January 19, 2014
Dear Dr. King,
Do I have the strength to love? I have the strength to struggle but what of the strength to be still and know, to remember the connectivity of our humanity, the strength to love across differences? Do we have the strength to love?
These questions blossom from roots planted many years back. They blossom now because we appear to be at a crucial time when the weapons of poverty, racism, and war continue to flourish and their roots dig deeper into the soil of our humanity. They blossom when I listen to friends and colleagues share about social justice struggles with scant acknowledgement of the connection we have with our oppressors. They blossom because some of us are willing to leave the ‘other’ behind-the ‘other’ who have generationally oppressed us. They blossom because I meet elders, sisters and brothers, and young folks tired of the same ole same ole wondering if a harder fight will change the roots of injustice. They blossom because white supremacy and power confuses many and convinces them that the ‘other’ must be feared and oppressed to assure freedom for some. They blossom because we isolate and insulate ourselves in our identity politics and forget that until each is free we are all slaves. They blossom because the happiness of the few is held supreme to the happiness of many. They blossom because peace has become separate from justice and violent language is acceptable while violent action is criminalized and punished. They blossom because the prison industrial complex grows while generations of communities of color grow up behind bars. They blossom because we punish young people behaving badly and convince them that they are bad and worthless, not their behavior learned from us. They blossom because the academic industrial complex continues to grow its power through disenfranchisement of communities of low income and color and our government supports this. They blossom because the non-profit industrial complex continues to grow large on the backs of the very people they are paid to help. They blossom because we appear surprised by neoliberalism, a new label for what we have been doing since America was birthed. They blossom because the top 20% of Americans control access to wealth and good health and continue to reap the benefit of an inequitable economic system.They blossom because we have allowed our hearts and minds to be co-opted by consumerism controlled by a market drown in greed and corruption. These questions blossom and challenge our strength to love.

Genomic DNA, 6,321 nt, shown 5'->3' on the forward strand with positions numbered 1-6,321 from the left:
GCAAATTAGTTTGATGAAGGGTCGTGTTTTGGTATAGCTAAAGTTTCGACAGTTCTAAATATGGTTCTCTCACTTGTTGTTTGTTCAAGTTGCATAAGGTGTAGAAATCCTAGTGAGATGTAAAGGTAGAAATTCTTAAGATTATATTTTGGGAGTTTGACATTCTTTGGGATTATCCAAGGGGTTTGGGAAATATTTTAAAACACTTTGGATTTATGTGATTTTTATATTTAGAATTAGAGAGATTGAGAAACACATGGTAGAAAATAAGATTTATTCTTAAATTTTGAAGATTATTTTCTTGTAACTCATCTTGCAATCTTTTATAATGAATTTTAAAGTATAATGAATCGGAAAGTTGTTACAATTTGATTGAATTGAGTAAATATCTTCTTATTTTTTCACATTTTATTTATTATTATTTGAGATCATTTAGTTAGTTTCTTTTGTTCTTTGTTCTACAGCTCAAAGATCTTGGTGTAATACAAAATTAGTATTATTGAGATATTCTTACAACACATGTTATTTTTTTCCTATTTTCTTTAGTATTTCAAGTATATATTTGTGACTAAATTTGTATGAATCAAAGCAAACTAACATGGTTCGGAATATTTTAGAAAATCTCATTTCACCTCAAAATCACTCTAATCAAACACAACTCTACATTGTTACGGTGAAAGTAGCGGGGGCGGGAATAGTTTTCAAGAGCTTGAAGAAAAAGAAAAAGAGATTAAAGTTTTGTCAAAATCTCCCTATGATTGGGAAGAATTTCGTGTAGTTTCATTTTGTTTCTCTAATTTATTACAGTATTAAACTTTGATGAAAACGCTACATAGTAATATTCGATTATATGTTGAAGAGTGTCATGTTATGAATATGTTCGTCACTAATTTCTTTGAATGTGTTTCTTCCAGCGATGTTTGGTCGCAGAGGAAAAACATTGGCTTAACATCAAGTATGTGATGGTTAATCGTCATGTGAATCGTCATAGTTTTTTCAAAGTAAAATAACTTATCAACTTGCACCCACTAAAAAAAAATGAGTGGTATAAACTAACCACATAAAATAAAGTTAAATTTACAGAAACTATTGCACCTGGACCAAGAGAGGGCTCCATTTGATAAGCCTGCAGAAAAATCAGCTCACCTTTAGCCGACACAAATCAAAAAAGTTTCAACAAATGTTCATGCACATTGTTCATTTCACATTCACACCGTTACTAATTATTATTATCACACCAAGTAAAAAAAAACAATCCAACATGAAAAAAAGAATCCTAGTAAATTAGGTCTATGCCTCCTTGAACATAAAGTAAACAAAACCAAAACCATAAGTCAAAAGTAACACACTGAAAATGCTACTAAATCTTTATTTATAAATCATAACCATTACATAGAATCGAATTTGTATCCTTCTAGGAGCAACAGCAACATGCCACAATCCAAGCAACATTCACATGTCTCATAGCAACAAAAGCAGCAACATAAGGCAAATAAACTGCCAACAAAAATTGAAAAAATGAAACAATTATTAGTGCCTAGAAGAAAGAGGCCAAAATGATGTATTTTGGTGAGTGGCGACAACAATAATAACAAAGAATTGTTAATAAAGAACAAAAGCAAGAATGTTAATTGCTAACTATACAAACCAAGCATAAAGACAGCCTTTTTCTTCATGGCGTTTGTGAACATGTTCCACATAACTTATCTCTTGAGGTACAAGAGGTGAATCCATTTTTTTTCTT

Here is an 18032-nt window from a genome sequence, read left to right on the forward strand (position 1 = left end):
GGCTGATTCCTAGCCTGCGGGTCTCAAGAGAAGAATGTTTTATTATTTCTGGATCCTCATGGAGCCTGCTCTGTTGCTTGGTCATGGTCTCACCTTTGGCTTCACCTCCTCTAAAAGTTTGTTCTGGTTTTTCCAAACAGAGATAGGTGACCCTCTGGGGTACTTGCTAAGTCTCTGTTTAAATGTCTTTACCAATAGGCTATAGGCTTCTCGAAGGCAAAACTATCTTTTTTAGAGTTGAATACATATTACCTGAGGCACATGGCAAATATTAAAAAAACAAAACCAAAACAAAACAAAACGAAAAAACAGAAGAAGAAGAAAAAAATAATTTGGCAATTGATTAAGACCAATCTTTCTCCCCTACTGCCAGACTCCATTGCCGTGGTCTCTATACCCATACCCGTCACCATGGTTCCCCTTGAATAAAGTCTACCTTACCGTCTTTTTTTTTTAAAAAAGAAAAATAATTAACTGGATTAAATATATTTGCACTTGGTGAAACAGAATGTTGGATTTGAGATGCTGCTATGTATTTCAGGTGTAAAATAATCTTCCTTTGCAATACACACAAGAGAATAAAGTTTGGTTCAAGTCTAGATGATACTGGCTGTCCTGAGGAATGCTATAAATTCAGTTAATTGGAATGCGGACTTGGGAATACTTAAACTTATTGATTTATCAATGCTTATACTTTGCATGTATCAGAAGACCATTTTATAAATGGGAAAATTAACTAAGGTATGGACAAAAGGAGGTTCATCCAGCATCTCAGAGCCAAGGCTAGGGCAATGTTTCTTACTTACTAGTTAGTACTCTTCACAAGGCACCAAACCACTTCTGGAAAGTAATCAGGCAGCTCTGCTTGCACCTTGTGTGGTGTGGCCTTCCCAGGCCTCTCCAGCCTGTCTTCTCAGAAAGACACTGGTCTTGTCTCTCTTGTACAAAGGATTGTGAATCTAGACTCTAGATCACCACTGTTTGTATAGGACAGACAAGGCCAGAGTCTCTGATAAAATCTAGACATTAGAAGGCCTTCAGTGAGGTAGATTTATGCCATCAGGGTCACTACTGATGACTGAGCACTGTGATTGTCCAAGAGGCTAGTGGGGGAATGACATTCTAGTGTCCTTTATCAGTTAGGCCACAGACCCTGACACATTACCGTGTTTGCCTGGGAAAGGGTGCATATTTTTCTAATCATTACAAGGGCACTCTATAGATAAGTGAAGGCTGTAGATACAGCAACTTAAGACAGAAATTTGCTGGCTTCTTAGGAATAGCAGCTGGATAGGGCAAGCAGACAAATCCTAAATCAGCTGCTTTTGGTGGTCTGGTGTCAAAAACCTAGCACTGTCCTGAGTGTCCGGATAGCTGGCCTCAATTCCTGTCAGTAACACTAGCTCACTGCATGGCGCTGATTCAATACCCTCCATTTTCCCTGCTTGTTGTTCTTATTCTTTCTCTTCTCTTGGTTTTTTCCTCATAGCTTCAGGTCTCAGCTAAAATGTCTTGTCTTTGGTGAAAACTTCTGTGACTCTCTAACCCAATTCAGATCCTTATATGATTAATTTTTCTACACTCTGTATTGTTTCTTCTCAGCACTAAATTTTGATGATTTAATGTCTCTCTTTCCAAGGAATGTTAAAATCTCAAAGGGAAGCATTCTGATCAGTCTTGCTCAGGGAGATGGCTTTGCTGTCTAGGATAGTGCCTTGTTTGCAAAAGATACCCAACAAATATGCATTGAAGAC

I have the “Strength to Love” with me in the form of your written words but do I have it inside of me to practice as I engage in struggles for justice? How have we grown the ‘beloved community’ to fulfill a peaceful and noble intention for justice for all? How do we continue to practice to cultivate this strength not only in words and actions but in thought? How do we find the stillness amidst the frantic movement we who struggle for justice feel we must adapt to be credible in our struggles?
Today outside the waters are still in this part of the world lulling my mind to stillness long enough to write this love letter to you. Tomorrow we will celebrate the strength of your wisdom, inspiration, faith, and actions for peace and love as we commemorate the anniversary of your birth. After that minute we will return to our separate and disconnected struggles-personal, social, political-and forget again. In hope, may we remember that we stand on the shoulders of those filled with spirit who led the fight for freedom and practice to acknowledge the seeds of love present in our heart. May these drops of awareness breathe life into these seeds of love to blossom and connect us within our struggles, across our struggles, and with those who struggle to oppress us.
(for the Beloved Community)